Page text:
NYSED Commissioner John King and Merryl Tisch's faith-based (as opposed to tried, tested and honestly internationally benchmarked) standards promo campaign gospel ("I believe in the Common Core" -John King) Common Core States (sic) Standards tour came to Manhattan Wednesday night. The event was clearly exploited by astroturf groups such as the rabidly anti-union and anti-professional teacher Educators4 (sic) Excellence. With their canned use of high school graduates or high school students that have nary been impacted by the Core as have fourth graders, this was a night for promoting the Core in a fashion that had many of the hallmarks of a Madison Avenue or Frank Luntz-managed campaign.
And as Perdido Street School blog reports, this was indeed orchestrated, as he indicated with Epoch Times Thursday in "In Oddly Similar Terms, Parents Exalt the Common Core" reports of scripts and suspiciously well-timed cheers. And in contrast to the Common Core gospel tour of the last few weeks we hear John King react to the audience, indeed, responding to certain concerns of audience speakers.
For a frank, first hand account, read, "John King’s Flying Circus Lands in Lower Manhattan."
As of Sunday, December 15, NYSED still is holding off on giving dates or locations of the Queens or Staten Island meetings. Guess E4E and StudentsFirst need more time to rehearse their talking points.
Defiance: Adamantly for inBloom
A speaker blasted New York State and its commitment to contiuning the contract with inBloom, with a specific question pointed to King. The commissioner, in words that he will surely eat at some point in the next two years was adamant, albeit in his usual genteel (somnolent) soft-spoken way, insisting that inBloom is secure, that New York is going forward.
And yet, the New York Times Friday story, "Schools Use Web Tools, and Data Is Seen at Risk" gives added grounds to be suspicious about NYSED claims of inBloom security.
The Times reported,
A study, which is expected to be released on Friday, by the Center on Law and Information Policy at Fordham Law School in New York, found weaknesses in the protection of student information in the contracts that school districts sign when outsourcing web-based tasks to service companies.But aside from a few parents from Change the Stakes and teachers from the United Federation of Teachers new Movement of Rank and File (MORE) caucus, we heard from few parents critical of the Common Core standards and their ancillary high stakes tests. The lack of parental participation is sadly not too shocking in the city. For the shift away from Board of Education to mayoral control under the Department of Education, has meant a shift from popular, democratic input and thus engagement in the educational policy of the city. Furthermore, with mayor Michael Bloomberg's smoke and mirrors "school choice" program, tens of thousands of students are traveling far from home, with 90 or 120 minute commutes not uncommon. With the effectual destruction of the neighborhood school at the high school level and increasingly the lower grades, far fewer children are going to district schools. All of this adds up to parents' being less involved in school-level educational concerns.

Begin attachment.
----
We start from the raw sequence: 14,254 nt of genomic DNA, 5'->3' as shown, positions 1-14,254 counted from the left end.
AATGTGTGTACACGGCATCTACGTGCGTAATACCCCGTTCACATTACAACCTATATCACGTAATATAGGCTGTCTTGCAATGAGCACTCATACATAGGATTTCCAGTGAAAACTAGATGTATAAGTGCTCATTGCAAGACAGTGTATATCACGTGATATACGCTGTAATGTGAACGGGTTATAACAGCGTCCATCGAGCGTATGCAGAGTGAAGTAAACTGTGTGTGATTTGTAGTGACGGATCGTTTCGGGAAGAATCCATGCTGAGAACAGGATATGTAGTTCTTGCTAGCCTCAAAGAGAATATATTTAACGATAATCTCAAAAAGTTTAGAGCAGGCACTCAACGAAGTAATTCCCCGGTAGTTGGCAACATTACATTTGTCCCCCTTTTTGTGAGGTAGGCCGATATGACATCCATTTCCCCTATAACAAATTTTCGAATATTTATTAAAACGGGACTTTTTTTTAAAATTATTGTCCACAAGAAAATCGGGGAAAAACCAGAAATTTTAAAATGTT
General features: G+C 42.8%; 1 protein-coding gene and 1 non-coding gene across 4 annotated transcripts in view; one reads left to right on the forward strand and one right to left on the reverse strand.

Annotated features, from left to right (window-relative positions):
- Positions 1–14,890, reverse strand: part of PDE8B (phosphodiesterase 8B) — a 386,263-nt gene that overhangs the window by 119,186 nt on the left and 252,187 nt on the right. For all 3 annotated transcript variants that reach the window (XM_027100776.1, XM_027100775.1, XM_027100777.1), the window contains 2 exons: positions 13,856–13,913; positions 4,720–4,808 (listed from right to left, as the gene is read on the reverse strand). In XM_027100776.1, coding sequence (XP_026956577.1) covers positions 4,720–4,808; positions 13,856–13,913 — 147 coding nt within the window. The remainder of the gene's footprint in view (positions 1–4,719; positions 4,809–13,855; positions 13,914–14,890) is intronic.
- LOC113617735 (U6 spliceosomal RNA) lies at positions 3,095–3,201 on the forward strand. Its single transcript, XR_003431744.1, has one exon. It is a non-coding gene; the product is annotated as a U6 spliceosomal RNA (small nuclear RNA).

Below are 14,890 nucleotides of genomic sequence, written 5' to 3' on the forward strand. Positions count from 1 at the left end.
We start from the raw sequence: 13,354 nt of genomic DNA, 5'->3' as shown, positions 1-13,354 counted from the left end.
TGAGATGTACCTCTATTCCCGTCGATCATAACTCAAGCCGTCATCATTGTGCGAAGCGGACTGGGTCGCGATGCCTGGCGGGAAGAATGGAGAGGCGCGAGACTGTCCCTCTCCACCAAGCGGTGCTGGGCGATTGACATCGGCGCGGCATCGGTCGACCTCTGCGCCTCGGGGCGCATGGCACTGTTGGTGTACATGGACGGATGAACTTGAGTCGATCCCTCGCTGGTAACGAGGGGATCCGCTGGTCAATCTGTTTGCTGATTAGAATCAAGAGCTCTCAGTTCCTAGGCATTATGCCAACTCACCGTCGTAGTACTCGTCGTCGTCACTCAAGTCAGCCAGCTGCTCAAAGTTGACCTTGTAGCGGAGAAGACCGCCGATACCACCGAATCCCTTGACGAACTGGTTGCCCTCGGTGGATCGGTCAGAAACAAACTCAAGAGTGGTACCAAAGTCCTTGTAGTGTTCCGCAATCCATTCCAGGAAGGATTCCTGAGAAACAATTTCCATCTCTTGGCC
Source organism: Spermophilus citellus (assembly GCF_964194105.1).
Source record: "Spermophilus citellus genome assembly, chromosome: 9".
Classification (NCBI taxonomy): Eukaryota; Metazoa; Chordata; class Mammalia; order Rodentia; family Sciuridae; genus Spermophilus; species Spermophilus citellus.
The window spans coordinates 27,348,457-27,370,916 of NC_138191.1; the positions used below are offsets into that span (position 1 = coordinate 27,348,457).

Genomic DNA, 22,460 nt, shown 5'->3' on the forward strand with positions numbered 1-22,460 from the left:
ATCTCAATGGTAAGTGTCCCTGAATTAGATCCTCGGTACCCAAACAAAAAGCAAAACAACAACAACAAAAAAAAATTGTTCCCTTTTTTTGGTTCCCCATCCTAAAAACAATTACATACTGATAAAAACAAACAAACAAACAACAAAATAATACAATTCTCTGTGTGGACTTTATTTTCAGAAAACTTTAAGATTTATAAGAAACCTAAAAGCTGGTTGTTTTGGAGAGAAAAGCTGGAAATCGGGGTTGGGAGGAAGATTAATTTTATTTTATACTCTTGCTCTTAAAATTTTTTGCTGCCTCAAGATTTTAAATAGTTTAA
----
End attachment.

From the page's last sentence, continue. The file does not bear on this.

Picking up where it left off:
Many contracts, the study found, failed to list the type of information collected while others did not prohibit vendors from selling personal details — like names, contact information or health status — or using that information for marketing purposes.
“We found that when school districts are transferring student information to cloud service providers, by and large key privacy protections are absent from those arrangements,” said Joel R. Reidenberg, a law professor at Fordham who led the study. “We’re worried about the implications for students over time, how their personal information may be used or misused.”
So with the essential disenfranchisement of New Yorkers is it any wonder that fewer parents were involved in the schools. Another scandal, which we hope that incoming mayor Bill deBlasio will rectify.